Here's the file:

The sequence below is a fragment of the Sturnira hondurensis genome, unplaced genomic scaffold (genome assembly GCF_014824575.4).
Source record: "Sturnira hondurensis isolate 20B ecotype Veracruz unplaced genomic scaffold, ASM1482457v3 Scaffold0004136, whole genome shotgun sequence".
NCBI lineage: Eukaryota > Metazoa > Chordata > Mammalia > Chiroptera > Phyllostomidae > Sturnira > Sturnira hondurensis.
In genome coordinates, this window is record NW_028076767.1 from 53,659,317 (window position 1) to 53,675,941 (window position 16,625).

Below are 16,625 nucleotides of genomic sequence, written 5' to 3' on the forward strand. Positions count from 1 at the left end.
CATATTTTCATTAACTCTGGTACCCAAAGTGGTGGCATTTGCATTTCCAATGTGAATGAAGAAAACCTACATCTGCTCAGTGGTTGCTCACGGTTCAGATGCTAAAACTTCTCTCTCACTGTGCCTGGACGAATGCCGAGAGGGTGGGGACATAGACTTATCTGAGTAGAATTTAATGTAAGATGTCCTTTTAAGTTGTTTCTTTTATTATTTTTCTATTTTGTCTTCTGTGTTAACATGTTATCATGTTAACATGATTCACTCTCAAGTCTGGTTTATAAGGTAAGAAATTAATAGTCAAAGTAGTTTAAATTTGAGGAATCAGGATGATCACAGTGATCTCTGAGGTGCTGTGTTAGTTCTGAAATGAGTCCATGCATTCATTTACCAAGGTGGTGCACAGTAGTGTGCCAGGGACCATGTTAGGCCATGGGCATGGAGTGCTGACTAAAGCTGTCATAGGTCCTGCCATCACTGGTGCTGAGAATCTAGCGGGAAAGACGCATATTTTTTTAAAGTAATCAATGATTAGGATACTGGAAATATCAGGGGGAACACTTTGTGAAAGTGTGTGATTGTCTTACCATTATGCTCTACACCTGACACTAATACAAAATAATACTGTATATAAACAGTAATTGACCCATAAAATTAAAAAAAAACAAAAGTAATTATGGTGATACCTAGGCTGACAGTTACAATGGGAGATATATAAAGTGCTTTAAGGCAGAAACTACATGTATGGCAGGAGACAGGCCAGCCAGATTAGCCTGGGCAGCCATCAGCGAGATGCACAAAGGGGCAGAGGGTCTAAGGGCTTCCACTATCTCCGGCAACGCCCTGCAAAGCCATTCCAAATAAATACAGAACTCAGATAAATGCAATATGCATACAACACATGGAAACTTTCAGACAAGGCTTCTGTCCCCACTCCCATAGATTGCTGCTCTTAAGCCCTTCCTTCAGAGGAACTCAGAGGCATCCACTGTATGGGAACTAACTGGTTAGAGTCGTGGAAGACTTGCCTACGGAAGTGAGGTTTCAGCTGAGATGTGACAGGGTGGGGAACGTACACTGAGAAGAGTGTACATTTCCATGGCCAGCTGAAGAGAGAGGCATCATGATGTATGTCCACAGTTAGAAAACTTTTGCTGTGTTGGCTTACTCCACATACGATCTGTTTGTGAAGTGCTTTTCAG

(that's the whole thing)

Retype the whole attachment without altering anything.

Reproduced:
The sequence below is a fragment of the Sturnira hondurensis genome, unplaced genomic scaffold (genome assembly GCF_014824575.4).
Source record: "Sturnira hondurensis isolate 20B ecotype Veracruz unplaced genomic scaffold, ASM1482457v3 Scaffold0004136, whole genome shotgun sequence".
NCBI lineage: Eukaryota > Metazoa > Chordata > Mammalia > Chiroptera > Phyllostomidae > Sturnira > Sturnira hondurensis.
In genome coordinates, this window is record NW_028076767.1 from 53,659,317 (window position 1) to 53,675,941 (window position 16,625).

Below are 16,625 nucleotides of genomic sequence, written 5' to 3' on the forward strand. Positions count from 1 at the left end.
CATATTTTCATTAACTCTGGTACCCAAAGTGGTGGCATTTGCATTTCCAATGTGAATGAAGAAAACCTACATCTGCTCAGTGGTTGCTCACGGTTCAGATGCTAAAACTTCTCTCTCACTGTGCCTGGACGAATGCCGAGAGGGTGGGGACATAGACTTATCTGAGTAGAATTTAATGTAAGATGTCCTTTTAAGTTGTTTCTTTTATTATTTTTCTATTTTGTCTTCTGTGTTAACATGTTATCATGTTAACATGATTCACTCTCAAGTCTGGTTTATAAGGTAAGAAATTAATAGTCAAAGTAGTTTAAATTTGAGGAATCAGGATGATCACAGTGATCTCTGAGGTGCTGTGTTAGTTCTGAAATGAGTCCATGCATTCATTTACCAAGGTGGTGCACAGTAGTGTGCCAGGGACCATGTTAGGCCATGGGCATGGAGTGCTGACTAAAGCTGTCATAGGTCCTGCCATCACTGGTGCTGAGAATCTAGCGGGAAAGACGCATATTTTTTTAAAGTAATCAATGATTAGGATACTGGAAATATCAGGGGGAACACTTTGTGAAAGTGTGTGATTGTCTTACCATTATGCTCTACACCTGACACTAATACAAAATAATACTGTATATAAACAGTAATTGACCCATAAAATTAAAAAAAAACAAAAGTAATTATGGTGATACCTAGGCTGACAGTTACAATGGGAGATATATAAAGTGCTTTAAGGCAGAAACTACATGTATGGCAGGAGACAGGCCAGCCAGATTAGCCTGGGCAGCCATCAGCGAGATGCACAAAGGGGCAGAGGGTCTAAGGGCTTCCACTATCTCCGGCAACGCCCTGCAAAGCCATTCCAAATAAATACAGAACTCAGATAAATGCAATATGCATACAACACATGGAAACTTTCAGACAAGGCTTCTGTCCCCACTCCCATAGATTGCTGCTCTTAAGCCCTTCCTTCAGAGGAACTCAGAGGCATCCACTGTATGGGAACTAACTGGTTAGAGTCGTGGAAGACTTGCCTACGGAAGTGAGGTTTCAGCTGAGATGTGACAGGGTGGGGAACGTACACTGAGAAGAGTGTACATTTCCATGGCCAGCTGAAGAGAGAGGCATCATGATGTATGTCCACAGTTAGAAAACTTTTGCTGTGTTGGCTTACTCCACATACGATCTGTTTGTGAAGTGCTTTTCAG